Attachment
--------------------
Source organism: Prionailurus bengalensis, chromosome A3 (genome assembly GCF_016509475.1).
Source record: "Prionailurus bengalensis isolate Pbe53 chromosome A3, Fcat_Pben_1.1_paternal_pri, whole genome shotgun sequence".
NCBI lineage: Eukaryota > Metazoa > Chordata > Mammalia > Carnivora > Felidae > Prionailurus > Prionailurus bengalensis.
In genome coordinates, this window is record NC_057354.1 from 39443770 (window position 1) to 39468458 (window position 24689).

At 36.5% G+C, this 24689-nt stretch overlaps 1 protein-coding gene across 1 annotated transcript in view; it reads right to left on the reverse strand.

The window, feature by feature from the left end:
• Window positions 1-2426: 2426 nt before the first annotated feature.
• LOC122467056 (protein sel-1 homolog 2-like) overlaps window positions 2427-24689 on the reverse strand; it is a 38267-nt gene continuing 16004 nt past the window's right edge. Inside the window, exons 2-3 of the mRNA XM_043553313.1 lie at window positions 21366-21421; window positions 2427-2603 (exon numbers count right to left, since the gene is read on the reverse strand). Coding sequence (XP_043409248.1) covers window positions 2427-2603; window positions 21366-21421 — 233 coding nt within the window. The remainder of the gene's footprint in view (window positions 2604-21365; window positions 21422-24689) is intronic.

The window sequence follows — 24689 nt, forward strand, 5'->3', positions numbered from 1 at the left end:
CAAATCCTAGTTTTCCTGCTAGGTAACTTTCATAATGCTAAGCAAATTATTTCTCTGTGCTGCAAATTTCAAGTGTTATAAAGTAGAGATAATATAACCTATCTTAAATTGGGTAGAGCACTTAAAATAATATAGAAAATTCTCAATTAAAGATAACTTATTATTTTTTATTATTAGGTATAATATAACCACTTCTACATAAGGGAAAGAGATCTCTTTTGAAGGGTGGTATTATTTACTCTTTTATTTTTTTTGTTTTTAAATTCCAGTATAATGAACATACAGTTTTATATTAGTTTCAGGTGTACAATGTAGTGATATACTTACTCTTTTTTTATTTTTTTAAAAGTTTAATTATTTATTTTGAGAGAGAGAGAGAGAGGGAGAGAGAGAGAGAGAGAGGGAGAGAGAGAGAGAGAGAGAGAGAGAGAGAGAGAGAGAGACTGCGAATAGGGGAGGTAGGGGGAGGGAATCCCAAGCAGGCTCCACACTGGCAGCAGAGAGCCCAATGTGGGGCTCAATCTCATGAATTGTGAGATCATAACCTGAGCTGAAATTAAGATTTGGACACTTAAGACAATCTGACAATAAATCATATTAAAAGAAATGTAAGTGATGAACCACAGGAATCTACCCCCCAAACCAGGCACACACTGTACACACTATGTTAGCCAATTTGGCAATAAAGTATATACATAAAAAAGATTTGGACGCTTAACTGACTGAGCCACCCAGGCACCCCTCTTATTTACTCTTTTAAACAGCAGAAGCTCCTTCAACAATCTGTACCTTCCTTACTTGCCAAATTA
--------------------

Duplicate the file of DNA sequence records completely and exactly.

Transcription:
Source organism: Prionailurus bengalensis, chromosome A3 (genome assembly GCF_016509475.1).
Source record: "Prionailurus bengalensis isolate Pbe53 chromosome A3, Fcat_Pben_1.1_paternal_pri, whole genome shotgun sequence".
NCBI lineage: Eukaryota > Metazoa > Chordata > Mammalia > Carnivora > Felidae > Prionailurus > Prionailurus bengalensis.
In genome coordinates, this window is record NC_057354.1 from 39443770 (window position 1) to 39468458 (window position 24689).

At 36.5% G+C, this 24689-nt stretch overlaps 1 protein-coding gene across 1 annotated transcript in view; it reads right to left on the reverse strand.

The window, feature by feature from the left end:
• Window positions 1-2426: 2426 nt before the first annotated feature.
• LOC122467056 (protein sel-1 homolog 2-like) overlaps window positions 2427-24689 on the reverse strand; it is a 38267-nt gene continuing 16004 nt past the window's right edge. Inside the window, exons 2-3 of the mRNA XM_043553313.1 lie at window positions 21366-21421; window positions 2427-2603 (exon numbers count right to left, since the gene is read on the reverse strand). Coding sequence (XP_043409248.1) covers window positions 2427-2603; window positions 21366-21421 — 233 coding nt within the window. The remainder of the gene's footprint in view (window positions 2604-21365; window positions 21422-24689) is intronic.

The window sequence follows — 24689 nt, forward strand, 5'->3', positions numbered from 1 at the left end:
CAAATCCTAGTTTTCCTGCTAGGTAACTTTCATAATGCTAAGCAAATTATTTCTCTGTGCTGCAAATTTCAAGTGTTATAAAGTAGAGATAATATAACCTATCTTAAATTGGGTAGAGCACTTAAAATAATATAGAAAATTCTCAATTAAAGATAACTTATTATTTTTTATTATTAGGTATAATATAACCACTTCTACATAAGGGAAAGAGATCTCTTTTGAAGGGTGGTATTATTTACTCTTTTATTTTTTTTGTTTTTAAATTCCAGTATAATGAACATACAGTTTTATATTAGTTTCAGGTGTACAATGTAGTGATATACTTACTCTTTTTTTATTTTTTTAAAAGTTTAATTATTTATTTTGAGAGAGAGAGAGAGAGGGAGAGAGAGAGAGAGAGAGGGAGAGAGAGAGAGAGAGAGAGAGAGAGAGAGAGAGAGAGACTGCGAATAGGGGAGGTAGGGGGAGGGAATCCCAAGCAGGCTCCACACTGGCAGCAGAGAGCCCAATGTGGGGCTCAATCTCATGAATTGTGAGATCATAACCTGAGCTGAAATTAAGATTTGGACACTTAAGACAATCTGACAATAAATCATATTAAAAGAAATGTAAGTGATGAACCACAGGAATCTACCCCCCAAACCAGGCACACACTGTACACACTATGTTAGCCAATTTGGCAATAAAGTATATACATAAAAAAGATTTGGACGCTTAACTGACTGAGCCACCCAGGCACCCCTCTTATTTACTCTTTTAAACAGCAGAAGCTCCTTCAACAATCTGTACCTTCCTTACTTGCCAAATTA